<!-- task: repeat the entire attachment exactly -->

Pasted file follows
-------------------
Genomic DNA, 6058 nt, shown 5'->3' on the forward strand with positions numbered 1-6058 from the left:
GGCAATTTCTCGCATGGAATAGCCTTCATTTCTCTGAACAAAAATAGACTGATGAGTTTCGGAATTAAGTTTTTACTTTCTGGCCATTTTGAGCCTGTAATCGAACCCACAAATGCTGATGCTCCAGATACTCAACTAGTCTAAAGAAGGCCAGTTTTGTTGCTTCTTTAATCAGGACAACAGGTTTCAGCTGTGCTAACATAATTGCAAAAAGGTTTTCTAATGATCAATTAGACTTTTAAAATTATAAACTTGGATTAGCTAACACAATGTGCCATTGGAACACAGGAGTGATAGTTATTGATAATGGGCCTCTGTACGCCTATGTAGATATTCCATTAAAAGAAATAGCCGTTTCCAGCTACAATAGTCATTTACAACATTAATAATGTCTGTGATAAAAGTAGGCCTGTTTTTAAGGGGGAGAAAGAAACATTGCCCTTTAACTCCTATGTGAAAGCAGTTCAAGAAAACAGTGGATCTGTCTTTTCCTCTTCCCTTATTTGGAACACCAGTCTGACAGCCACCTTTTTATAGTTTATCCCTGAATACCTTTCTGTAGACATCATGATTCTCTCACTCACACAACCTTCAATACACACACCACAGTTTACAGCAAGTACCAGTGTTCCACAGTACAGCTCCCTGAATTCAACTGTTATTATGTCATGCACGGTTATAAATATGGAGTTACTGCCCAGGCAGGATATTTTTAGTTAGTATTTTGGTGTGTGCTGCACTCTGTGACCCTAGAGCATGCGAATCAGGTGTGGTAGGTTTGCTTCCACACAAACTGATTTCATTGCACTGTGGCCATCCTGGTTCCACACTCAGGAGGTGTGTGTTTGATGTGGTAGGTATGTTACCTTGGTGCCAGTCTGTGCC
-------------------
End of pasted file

Genomic DNA, 6058 nt, shown 5'->3' on the forward strand with positions numbered 1-6058 from the left:
GGCAATTTCTCGCATGGAATAGCCTTCATTTCTCTGAACAAAAATAGACTGATGAGTTTCGGAATTAAGTTTTTACTTTCTGGCCATTTTGAGCCTGTAATCGAACCCACAAATGCTGATGCTCCAGATACTCAACTAGTCTAAAGAAGGCCAGTTTTGTTGCTTCTTTAATCAGGACAACAGGTTTCAGCTGTGCTAACATAATTGCAAAAAGGTTTTCTAATGATCAATTAGACTTTTAAAATTATAAACTTGGATTAGCTAACACAATGTGCCATTGGAACACAGGAGTGATAGTTATTGATAATGGGCCTCTGTACGCCTATGTAGATATTCCATTAAAAGAAATAGCCGTTTCCAGCTACAATAGTCATTTACAACATTAATAATGTCTGTGATAAAAGTAGGCCTGTTTTTAAGGGGGAGAAAGAAACATTGCCCTTTAACTCCTATGTGAAAGCAGTTCAAGAAAACAGTGGATCTGTCTTTTCCTCTTCCCTTATTTGGAACACCAGTCTGACAGCCACCTTTTTATAGTTTATCCCTGAATACCTTTCTGTAGACATCATGATTCTCTCACTCACACAACCTTCAATACACACACCACAGTTTACAGCAAGTACCAGTGTTCCACAGTACAGCTCCCTGAATTCAACTGTTATTATGTCATGCACGGTTATAAATATGGAGTTACTGCCCAGGCAGGATATTTTTAGTTAGTATTTTGGTGTGTGCTGCACTCTGTGACCCTAGAGCATGCGAATCAGGTGTGGTAGGTTTGCTTCCACACAAACTGATTTCATTGCACTGTGGCCATCCTGGTTCCACACTCAGGAGGTGTGTGTTTGATGTGGTAGGTATGTTACCTTGGTGCCAGTCTGTGCC